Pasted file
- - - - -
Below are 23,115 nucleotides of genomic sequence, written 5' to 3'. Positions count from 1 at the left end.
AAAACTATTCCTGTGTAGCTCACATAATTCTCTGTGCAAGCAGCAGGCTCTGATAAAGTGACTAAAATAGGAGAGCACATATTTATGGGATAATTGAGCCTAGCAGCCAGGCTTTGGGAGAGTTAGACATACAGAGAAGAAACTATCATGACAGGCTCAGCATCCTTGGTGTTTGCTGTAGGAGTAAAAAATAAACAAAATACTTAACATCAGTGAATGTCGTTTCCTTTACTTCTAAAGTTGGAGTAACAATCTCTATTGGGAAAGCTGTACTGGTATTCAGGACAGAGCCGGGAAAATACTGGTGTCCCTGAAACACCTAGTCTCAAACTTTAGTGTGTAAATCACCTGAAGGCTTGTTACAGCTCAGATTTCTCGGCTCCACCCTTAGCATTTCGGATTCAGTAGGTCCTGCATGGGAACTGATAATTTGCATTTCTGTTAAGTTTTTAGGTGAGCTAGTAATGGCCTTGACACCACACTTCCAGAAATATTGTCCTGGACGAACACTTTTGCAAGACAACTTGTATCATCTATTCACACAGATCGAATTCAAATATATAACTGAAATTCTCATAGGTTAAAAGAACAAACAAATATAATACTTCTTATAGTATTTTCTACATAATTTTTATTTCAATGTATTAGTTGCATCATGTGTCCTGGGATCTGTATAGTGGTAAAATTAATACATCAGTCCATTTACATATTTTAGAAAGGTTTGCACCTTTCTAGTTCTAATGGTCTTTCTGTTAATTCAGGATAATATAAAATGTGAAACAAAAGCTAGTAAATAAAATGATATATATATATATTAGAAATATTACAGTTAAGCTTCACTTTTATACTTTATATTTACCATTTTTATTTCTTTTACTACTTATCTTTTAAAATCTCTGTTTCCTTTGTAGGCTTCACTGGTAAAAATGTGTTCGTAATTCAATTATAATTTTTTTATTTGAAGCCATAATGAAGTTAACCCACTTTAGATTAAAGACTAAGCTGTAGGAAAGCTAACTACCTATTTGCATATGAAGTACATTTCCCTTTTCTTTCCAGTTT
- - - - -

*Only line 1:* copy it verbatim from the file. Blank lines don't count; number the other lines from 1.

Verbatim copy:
Below are 23,115 nucleotides of genomic sequence, written 5' to 3'. Positions count from 1 at the left end.